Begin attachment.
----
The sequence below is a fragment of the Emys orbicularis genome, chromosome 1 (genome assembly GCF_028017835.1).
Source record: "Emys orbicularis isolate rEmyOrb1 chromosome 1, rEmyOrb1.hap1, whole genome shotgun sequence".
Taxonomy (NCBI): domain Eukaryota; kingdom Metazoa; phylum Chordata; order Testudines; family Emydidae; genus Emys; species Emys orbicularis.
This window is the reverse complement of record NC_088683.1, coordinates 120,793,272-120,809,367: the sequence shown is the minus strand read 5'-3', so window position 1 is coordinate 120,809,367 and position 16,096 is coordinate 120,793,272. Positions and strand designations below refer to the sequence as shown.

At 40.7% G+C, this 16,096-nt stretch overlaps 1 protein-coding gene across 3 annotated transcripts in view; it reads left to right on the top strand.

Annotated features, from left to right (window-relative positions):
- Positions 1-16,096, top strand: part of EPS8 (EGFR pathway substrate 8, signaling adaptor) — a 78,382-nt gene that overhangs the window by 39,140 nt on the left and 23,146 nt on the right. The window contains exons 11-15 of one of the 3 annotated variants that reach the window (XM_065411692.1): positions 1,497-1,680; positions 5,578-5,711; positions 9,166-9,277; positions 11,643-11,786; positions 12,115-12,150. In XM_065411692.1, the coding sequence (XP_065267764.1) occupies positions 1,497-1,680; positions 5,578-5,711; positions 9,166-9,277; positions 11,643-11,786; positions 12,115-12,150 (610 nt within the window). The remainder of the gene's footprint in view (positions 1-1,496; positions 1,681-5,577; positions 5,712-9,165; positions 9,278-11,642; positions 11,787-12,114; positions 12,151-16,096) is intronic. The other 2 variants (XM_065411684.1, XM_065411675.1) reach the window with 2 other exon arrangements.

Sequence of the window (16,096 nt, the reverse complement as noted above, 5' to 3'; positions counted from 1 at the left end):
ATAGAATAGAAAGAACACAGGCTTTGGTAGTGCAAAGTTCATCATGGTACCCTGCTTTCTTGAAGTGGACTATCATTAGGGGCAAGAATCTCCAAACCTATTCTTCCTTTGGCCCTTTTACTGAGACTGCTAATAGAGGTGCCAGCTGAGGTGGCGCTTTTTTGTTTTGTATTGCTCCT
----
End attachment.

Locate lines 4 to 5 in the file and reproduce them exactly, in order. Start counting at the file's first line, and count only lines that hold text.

This window is the reverse complement of record NC_088683.1, coordinates 120,793,272-120,809,367: the sequence shown is the minus strand read 5'-3', so window position 1 is coordinate 120,809,367 and position 16,096 is coordinate 120,793,272. Positions and strand designations below refer to the sequence as shown.

At 40.7% G+C, this 16,096-nt stretch overlaps 1 protein-coding gene across 3 annotated transcripts in view; it reads left to right on the top strand.